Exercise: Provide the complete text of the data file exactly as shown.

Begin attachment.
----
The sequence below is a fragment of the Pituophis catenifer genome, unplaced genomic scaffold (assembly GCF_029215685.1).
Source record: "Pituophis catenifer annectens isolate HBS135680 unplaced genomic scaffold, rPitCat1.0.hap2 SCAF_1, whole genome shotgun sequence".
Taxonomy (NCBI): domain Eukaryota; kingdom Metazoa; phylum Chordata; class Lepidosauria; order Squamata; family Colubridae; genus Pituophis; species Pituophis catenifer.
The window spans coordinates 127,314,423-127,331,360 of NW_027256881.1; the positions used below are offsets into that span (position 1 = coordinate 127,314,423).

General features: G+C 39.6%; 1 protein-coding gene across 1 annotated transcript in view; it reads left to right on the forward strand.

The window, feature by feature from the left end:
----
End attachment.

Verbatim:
The sequence below is a fragment of the Pituophis catenifer genome, unplaced genomic scaffold (assembly GCF_029215685.1).
Source record: "Pituophis catenifer annectens isolate HBS135680 unplaced genomic scaffold, rPitCat1.0.hap2 SCAF_1, whole genome shotgun sequence".
Taxonomy (NCBI): domain Eukaryota; kingdom Metazoa; phylum Chordata; class Lepidosauria; order Squamata; family Colubridae; genus Pituophis; species Pituophis catenifer.
The window spans coordinates 127,314,423-127,331,360 of NW_027256881.1; the positions used below are offsets into that span (position 1 = coordinate 127,314,423).

General features: G+C 39.6%; 1 protein-coding gene across 1 annotated transcript in view; it reads left to right on the forward strand.

The window, feature by feature from the left end: